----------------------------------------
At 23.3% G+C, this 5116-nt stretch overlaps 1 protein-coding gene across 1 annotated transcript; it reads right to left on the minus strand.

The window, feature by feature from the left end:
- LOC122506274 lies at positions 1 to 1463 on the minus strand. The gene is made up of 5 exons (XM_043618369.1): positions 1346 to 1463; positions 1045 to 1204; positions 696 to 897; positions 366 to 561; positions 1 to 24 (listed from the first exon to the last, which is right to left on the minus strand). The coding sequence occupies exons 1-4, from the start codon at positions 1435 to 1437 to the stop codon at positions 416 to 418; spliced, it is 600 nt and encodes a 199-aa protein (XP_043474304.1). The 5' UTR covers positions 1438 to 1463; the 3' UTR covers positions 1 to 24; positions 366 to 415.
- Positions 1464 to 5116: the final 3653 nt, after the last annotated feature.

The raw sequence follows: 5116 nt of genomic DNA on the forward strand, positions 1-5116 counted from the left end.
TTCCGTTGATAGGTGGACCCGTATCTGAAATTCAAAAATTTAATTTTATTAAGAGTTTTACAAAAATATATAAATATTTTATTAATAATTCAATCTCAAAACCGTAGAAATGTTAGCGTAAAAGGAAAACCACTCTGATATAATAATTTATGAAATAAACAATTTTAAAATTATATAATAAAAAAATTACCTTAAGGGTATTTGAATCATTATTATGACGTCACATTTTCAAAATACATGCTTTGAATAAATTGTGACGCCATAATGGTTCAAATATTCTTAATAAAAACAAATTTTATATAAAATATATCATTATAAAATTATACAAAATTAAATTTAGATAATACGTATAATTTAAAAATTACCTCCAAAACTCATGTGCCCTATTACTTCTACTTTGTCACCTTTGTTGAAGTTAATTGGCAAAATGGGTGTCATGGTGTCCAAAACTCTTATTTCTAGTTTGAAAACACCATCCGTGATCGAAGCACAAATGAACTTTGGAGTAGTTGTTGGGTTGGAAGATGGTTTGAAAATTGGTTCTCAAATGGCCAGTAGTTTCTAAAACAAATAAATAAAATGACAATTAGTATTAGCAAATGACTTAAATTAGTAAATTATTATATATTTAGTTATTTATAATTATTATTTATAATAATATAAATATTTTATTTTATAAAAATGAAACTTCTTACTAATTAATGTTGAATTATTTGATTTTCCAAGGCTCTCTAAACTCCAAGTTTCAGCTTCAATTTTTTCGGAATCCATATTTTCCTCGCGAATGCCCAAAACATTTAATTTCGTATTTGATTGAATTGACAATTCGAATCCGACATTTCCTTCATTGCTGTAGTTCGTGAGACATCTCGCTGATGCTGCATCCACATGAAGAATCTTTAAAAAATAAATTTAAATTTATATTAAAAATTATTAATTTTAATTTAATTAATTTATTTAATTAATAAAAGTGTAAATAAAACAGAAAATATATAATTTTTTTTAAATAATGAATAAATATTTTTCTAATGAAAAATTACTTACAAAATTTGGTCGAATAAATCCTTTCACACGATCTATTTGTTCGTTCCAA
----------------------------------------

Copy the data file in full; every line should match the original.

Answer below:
At 23.3% G+C, this 5116-nt stretch overlaps 1 protein-coding gene across 1 annotated transcript; it reads right to left on the minus strand.

The window, feature by feature from the left end:
- LOC122506274 lies at positions 1 to 1463 on the minus strand. The gene is made up of 5 exons (XM_043618369.1): positions 1346 to 1463; positions 1045 to 1204; positions 696 to 897; positions 366 to 561; positions 1 to 24 (listed from the first exon to the last, which is right to left on the minus strand). The coding sequence occupies exons 1-4, from the start codon at positions 1435 to 1437 to the stop codon at positions 416 to 418; spliced, it is 600 nt and encodes a 199-aa protein (XP_043474304.1). The 5' UTR covers positions 1438 to 1463; the 3' UTR covers positions 1 to 24; positions 366 to 415.
- Positions 1464 to 5116: the final 3653 nt, after the last annotated feature.

The raw sequence follows: 5116 nt of genomic DNA on the forward strand, positions 1-5116 counted from the left end.
TTCCGTTGATAGGTGGACCCGTATCTGAAATTCAAAAATTTAATTTTATTAAGAGTTTTACAAAAATATATAAATATTTTATTAATAATTCAATCTCAAAACCGTAGAAATGTTAGCGTAAAAGGAAAACCACTCTGATATAATAATTTATGAAATAAACAATTTTAAAATTATATAATAAAAAAATTACCTTAAGGGTATTTGAATCATTATTATGACGTCACATTTTCAAAATACATGCTTTGAATAAATTGTGACGCCATAATGGTTCAAATATTCTTAATAAAAACAAATTTTATATAAAATATATCATTATAAAATTATACAAAATTAAATTTAGATAATACGTATAATTTAAAAATTACCTCCAAAACTCATGTGCCCTATTACTTCTACTTTGTCACCTTTGTTGAAGTTAATTGGCAAAATGGGTGTCATGGTGTCCAAAACTCTTATTTCTAGTTTGAAAACACCATCCGTGATCGAAGCACAAATGAACTTTGGAGTAGTTGTTGGGTTGGAAGATGGTTTGAAAATTGGTTCTCAAATGGCCAGTAGTTTCTAAAACAAATAAATAAAATGACAATTAGTATTAGCAAATGACTTAAATTAGTAAATTATTATATATTTAGTTATTTATAATTATTATTTATAATAATATAAATATTTTATTTTATAAAAATGAAACTTCTTACTAATTAATGTTGAATTATTTGATTTTCCAAGGCTCTCTAAACTCCAAGTTTCAGCTTCAATTTTTTCGGAATCCATATTTTCCTCGCGAATGCCCAAAACATTTAATTTCGTATTTGATTGAATTGACAATTCGAATCCGACATTTCCTTCATTGCTGTAGTTCGTGAGACATCTCGCTGATGCTGCATCCACATGAAGAATCTTTAAAAAATAAATTTAAATTTATATTAAAAATTATTAATTTTAATTTAATTAATTTATTTAATTAATAAAAGTGTAAATAAAACAGAAAATATATAATTTTTTTTAAATAATGAATAAATATTTTTCTAATGAAAAATTACTTACAAAATTTGGTCGAATAAATCCTTTCACACGATCTATTTGTTCGTTCCAA